Illinois Venture Funding Gaps

Closing the gap between entrepreneurs and investors is a common goal behind institutions like the Illinois Technology Association (ITA), Chicago Entrepreneurship Center (CEC), and the Women’s Business Development Center (WBDC).

And, it’s a significant gap.  The 2013 National Venture Capital Association PWC MoneyTree reports that Illinois attracted only 2.4% of the venture capital funding that California attracted during the first three quarters of 2013, and only 15% of the venture capital funding New York State attracted.

Venture Capital Funding 2013 Q1-Q3




Average Investment Per Deal

Average Investment Per Capita*











New York










*Per capita figures from state population in the 2010 U.S. Census

When it comes to venture capital, most funding occurs on the coasts.  Why aren’t venture capitalists making as many deals in Illinois as they are in California or New York?  One reason may be that there are simply more venture capital firms on the coasts than in the Midwest.

Attracting more venture capital firms to Chicago is part of the strategy says Phil Nevels, executive director of ChicagoNext—an effort within World Business Chicago to raise the city’s tech profile by attracting talent, and finding funding with a particular emphasis on clean tech, bioscience, and web and mobile. Silicon Valley and the East Coast have reputations for being complete ecosystems where venture capitalists can find successful business ventures. In Illinois, however, there is an assumption that talent and resources still need to be imported into the state. To combat that assumption, Chicago continues building its startup ecosystem reputation.  The strategy: to link an array of venture capitalists with successful members of Chicago’s entrepreneurship communities.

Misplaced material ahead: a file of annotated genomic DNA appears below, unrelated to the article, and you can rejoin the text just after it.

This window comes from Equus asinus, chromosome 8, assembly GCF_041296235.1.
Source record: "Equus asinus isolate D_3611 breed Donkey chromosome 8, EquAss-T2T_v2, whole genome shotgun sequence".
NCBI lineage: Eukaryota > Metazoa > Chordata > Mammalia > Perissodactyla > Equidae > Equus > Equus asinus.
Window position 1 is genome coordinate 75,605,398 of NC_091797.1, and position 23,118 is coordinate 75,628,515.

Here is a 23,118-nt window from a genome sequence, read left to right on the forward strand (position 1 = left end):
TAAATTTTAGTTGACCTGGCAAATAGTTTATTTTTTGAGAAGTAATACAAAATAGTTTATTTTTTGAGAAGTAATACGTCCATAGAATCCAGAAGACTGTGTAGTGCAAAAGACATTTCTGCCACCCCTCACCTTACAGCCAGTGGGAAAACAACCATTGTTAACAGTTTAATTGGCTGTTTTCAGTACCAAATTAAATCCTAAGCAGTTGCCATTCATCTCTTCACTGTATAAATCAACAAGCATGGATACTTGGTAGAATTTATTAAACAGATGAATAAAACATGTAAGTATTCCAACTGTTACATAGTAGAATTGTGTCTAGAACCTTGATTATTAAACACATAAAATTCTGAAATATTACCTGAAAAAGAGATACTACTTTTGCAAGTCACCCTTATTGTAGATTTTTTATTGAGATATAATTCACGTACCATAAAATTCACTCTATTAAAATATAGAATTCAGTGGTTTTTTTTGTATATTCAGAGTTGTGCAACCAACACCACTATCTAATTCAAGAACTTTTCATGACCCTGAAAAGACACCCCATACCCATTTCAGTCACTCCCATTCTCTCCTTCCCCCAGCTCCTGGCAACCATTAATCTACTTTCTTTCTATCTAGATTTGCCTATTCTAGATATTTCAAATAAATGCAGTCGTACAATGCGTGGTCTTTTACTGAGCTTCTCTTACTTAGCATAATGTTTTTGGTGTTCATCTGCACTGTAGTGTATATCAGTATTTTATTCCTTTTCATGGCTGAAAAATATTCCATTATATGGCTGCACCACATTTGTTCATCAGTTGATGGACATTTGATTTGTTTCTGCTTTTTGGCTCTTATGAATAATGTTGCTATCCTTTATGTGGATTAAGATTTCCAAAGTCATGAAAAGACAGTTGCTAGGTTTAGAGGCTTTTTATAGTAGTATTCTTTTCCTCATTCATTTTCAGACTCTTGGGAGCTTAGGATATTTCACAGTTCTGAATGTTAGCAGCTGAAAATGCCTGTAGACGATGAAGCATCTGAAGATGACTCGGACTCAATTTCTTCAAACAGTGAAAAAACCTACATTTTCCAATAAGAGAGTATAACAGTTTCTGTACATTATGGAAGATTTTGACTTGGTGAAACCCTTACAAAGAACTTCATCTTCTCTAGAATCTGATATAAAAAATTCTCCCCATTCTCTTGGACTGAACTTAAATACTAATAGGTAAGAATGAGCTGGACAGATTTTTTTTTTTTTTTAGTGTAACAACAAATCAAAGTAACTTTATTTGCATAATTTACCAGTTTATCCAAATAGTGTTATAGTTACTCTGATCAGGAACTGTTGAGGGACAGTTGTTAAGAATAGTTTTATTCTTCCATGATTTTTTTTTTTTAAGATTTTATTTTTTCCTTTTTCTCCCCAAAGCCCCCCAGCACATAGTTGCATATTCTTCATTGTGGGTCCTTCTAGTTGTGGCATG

It’s about how do we connect people, says Nevels, part of my role at ChicagoNext is to make sure we’re bringing these different groups of entrepreneurs and VCs together.  Ultimately, we want VCs to set up offices here.

The City of Chicago’s action plan for linking entrepreneurs with capital includes bringing venture capitalists from other cities to Chicago at a Venture Capital Summit in 2014. The summit, scheduled for late July, will kick off just before Lollapalooza begins on August 1st.  The goal is for a diverse group of VCs to meet and interact with Chicago’s entrepreneurs.  Nevels would like to build on this momentum and turn it into a platform for attracting venture capitalists and venture firms to Chicago.  

Although there are fewer VC firms in Illinois, some coastal investors have been picking up the slack.  Silicon Valley Bank, for example, a large California-based investment bank, opened an office in Chicago back in 2001.  NEA also has an office in Chicago, they opened in 2012.  Fewer firms may mean fewer funds for Chicago, but the funding gap between the midwest and the coasts needn’t deter entrepreneurs.  SVB Chicago managing director John Hoesley says that although there are few venture capital deals in Illinois than on the coasts, Chicago’s entrepreneurs can also benefit from the active angel investment scene in the city. 

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